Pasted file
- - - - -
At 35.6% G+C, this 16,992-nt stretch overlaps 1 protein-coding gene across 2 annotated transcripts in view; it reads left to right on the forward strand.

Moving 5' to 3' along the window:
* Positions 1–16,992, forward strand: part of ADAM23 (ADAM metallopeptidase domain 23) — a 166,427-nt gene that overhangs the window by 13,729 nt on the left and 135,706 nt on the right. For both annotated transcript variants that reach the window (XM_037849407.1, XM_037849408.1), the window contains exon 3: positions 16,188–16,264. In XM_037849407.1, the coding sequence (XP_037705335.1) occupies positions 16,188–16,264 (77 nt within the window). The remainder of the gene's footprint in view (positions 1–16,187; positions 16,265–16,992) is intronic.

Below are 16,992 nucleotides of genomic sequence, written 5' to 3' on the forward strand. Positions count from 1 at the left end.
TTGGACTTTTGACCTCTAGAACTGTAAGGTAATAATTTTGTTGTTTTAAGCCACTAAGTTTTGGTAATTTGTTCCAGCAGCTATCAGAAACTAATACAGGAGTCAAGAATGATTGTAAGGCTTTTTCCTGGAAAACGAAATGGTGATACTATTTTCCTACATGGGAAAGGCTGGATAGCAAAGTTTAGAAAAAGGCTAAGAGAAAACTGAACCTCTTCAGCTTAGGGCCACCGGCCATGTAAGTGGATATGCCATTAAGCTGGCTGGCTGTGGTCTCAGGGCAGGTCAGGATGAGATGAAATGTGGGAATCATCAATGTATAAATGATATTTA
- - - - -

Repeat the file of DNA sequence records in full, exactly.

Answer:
At 35.6% G+C, this 16,992-nt stretch overlaps 1 protein-coding gene across 2 annotated transcripts in view; it reads left to right on the forward strand.

Moving 5' to 3' along the window:
* Positions 1–16,992, forward strand: part of ADAM23 (ADAM metallopeptidase domain 23) — a 166,427-nt gene that overhangs the window by 13,729 nt on the left and 135,706 nt on the right. For both annotated transcript variants that reach the window (XM_037849407.1, XM_037849408.1), the window contains exon 3: positions 16,188–16,264. In XM_037849407.1, the coding sequence (XP_037705335.1) occupies positions 16,188–16,264 (77 nt within the window). The remainder of the gene's footprint in view (positions 1–16,187; positions 16,265–16,992) is intronic.

Below are 16,992 nucleotides of genomic sequence, written 5' to 3' on the forward strand. Positions count from 1 at the left end.
TTGGACTTTTGACCTCTAGAACTGTAAGGTAATAATTTTGTTGTTTTAAGCCACTAAGTTTTGGTAATTTGTTCCAGCAGCTATCAGAAACTAATACAGGAGTCAAGAATGATTGTAAGGCTTTTTCCTGGAAAACGAAATGGTGATACTATTTTCCTACATGGGAAAGGCTGGATAGCAAAGTTTAGAAAAAGGCTAAGAGAAAACTGAACCTCTTCAGCTTAGGGCCACCGGCCATGTAAGTGGATATGCCATTAAGCTGGCTGGCTGTGGTCTCAGGGCAGGTCAGGATGAGATGAAATGTGGGAATCATCAATGTATAAATGATATTTA